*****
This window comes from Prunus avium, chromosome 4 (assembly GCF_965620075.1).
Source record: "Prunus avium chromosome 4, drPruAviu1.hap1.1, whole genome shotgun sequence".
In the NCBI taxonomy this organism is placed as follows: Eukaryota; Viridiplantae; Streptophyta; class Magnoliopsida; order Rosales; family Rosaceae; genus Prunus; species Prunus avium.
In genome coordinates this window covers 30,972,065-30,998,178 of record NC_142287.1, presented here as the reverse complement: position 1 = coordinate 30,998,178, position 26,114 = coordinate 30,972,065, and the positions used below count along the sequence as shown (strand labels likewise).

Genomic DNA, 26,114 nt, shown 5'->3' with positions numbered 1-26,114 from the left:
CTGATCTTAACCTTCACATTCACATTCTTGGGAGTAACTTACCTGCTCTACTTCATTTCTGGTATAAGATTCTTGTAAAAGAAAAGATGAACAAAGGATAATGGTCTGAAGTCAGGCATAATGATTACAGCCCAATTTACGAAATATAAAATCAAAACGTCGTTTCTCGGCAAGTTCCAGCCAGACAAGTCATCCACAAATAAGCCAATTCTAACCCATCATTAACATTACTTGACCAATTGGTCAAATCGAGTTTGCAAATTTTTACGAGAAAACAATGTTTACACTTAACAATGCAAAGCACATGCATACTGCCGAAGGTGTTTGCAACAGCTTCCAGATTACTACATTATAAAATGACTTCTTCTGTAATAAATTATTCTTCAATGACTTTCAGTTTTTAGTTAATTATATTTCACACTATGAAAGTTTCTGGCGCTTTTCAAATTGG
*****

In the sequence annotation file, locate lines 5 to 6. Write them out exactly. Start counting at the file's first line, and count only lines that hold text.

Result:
Genomic DNA, 26,114 nt, shown 5'->3' with positions numbered 1-26,114 from the left:
CTGATCTTAACCTTCACATTCACATTCTTGGGAGTAACTTACCTGCTCTACTTCATTTCTGGTATAAGATTCTTGTAAAAGAAAAGATGAACAAAGGATAATGGTCTGAAGTCAGGCATAATGATTACAGCCCAATTTACGAAATATAAAATCAAAACGTCGTTTCTCGGCAAGTTCCAGCCAGACAAGTCATCCACAAATAAGCCAATTCTAACCCATCATTAACATTACTTGACCAATTGGTCAAATCGAGTTTGCAAATTTTTACGAGAAAACAATGTTTACACTTAACAATGCAAAGCACATGCATACTGCCGAAGGTGTTTGCAACAGCTTCCAGATTACTACATTATAAAATGACTTCTTCTGTAATAAATTATTCTTCAATGACTTTCAGTTTTTAGTTAATTATATTTCACACTATGAAAGTTTCTGGCGCTTTTCAAATTGG